To make comment on the proposed Colorado Roadless Rule
• E-mail: COcomments@fsroad...
• Mail: Roadless Area Conservation - Colorado, PO Box 162909, Sacramento, Calif., 95816-2909.
• Fax: 916-456-6724.
The comment period for the proposal is scheduled to remain open until Oct. 23. For more information about the proposed Colorado Roadless Rule, call 303-275-5567.
When local archery hunter Rick Harmon visits Black Mountain, he has one thought on his mind.
Black Mountain, in Moffat County's northeast corner, is one place where he goes to hunt the birds, he said.
Proposed changes to rules governing backcounty areas could affect Moffat County regions, including Harmon's hunting ground.
The proposed changes could hit home for local hunters and fishers.
Creation of a Colorado-specific version of the national 2001 Roadless Conservation Area Rule would allow construction of temporary roads in roadless areas. These parcels contain 5,000 acres or more of backcountry land and do not have Forest Service roads on them.
"Roadless areas, by definition, tend to contain some of our best remaining fish and wildlife habitat," said Katie McKalip, Theodore Roosevelt Conservation Partnership communications manager.
Harmon said any effect created by new roads in the Black Mountain area wouldn't be enough to deter him from hunting in the area again.
"I would probably still end up hunting that area because I'm limited to public property anyway," he said. "I'd take advantage of all the property I can."
Would the creation of new roads have a noticeable impact on his hunting experience?
"I guess it would be hard to say," Harmon said.
Proposed changes would allow the construction of temporary roads under some circumstances, including for the purpose of logging trees to reduce fire hazards, utility infrastructure maintenance and, in some cases, to explore and develop energy resources, according to a news release from the U.S. Forest Service.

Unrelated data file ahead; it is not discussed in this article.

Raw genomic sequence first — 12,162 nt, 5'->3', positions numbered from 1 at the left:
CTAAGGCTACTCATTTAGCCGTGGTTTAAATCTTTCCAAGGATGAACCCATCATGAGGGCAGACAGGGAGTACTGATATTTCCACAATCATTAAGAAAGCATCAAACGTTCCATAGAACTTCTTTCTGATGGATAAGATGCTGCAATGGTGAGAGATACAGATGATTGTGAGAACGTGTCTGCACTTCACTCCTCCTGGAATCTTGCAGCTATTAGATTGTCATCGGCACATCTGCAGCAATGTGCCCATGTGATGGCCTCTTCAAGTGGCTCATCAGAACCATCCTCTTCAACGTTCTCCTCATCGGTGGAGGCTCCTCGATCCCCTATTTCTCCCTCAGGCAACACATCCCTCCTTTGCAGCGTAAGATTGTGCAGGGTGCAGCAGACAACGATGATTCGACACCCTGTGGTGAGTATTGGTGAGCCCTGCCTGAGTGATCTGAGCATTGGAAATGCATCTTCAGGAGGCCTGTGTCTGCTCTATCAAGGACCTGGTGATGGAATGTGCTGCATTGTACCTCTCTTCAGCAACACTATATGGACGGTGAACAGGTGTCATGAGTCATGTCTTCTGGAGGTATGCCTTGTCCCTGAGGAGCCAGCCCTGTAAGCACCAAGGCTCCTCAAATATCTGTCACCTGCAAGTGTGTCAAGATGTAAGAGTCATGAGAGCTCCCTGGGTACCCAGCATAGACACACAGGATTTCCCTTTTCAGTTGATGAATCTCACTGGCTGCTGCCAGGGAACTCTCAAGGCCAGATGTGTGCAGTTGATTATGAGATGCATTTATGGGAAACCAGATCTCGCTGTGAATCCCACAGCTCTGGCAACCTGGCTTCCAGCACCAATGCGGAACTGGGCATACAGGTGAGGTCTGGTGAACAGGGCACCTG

Areas around Black Mountain and other regions in Moffat, Routt and Rio Blanco counties are considered roadless areas, according to the Forest Service.
These areas combined encompass 103,600 acres.
"The proposed Colorado Roadless Rule would conserve the natural integrity and character of Colorado roadless areas," a news release from the U.S. Forest Service reported.
The proposed changes are a cause for apprehension for a representative from a conservation group.
"The big concern for us ... is the language is really open ended," said Joel Webster, roadless initiative manager for the Conservation Partnership, a group based out of Washington, D.C.
Changes to the 2001 rules are designed to correct inaccurate inventories, said Sharon Friedman, strategic planning director for the U.S. Forest Service's Rocky Mountain region.
When boundaries were drawn in 1979, some roadless areas included parcels with roads on them, she said, adding that the proposed changes remove those areas and add others that are roadless.
The proposal was created using public recommendations collected by a bipartisan task force. The Forest Service and the state then worked together to create a new plan that reflected the public's concerns, Friedman said.
However, the proposal isn't set in stone. The Forest Service is allowing the public to comment on the proposal until Oct. 23. An open house is scheduled for 5 to 8:30 p.m. Sept. 11 at the Steamboat Springs Community Center, 1605 Lincoln Ave., to provide more information about the proposed changes.
Friedman said locals should take advantage of opportunities to learn more about the roadless rule changes and comment on them.
"We put the flesh on the bones, and now we're asking people, 'Do you like the way this animal looks?'" she said.
Time will tell whether proposed changes will suit the wishes of Harmon and other residents who visit Black Mountain in search of a good hunt.
For more information about the proposed Colorado Roadless Rule, visit www. roadless.fs.fed.us/Colorado.shtml.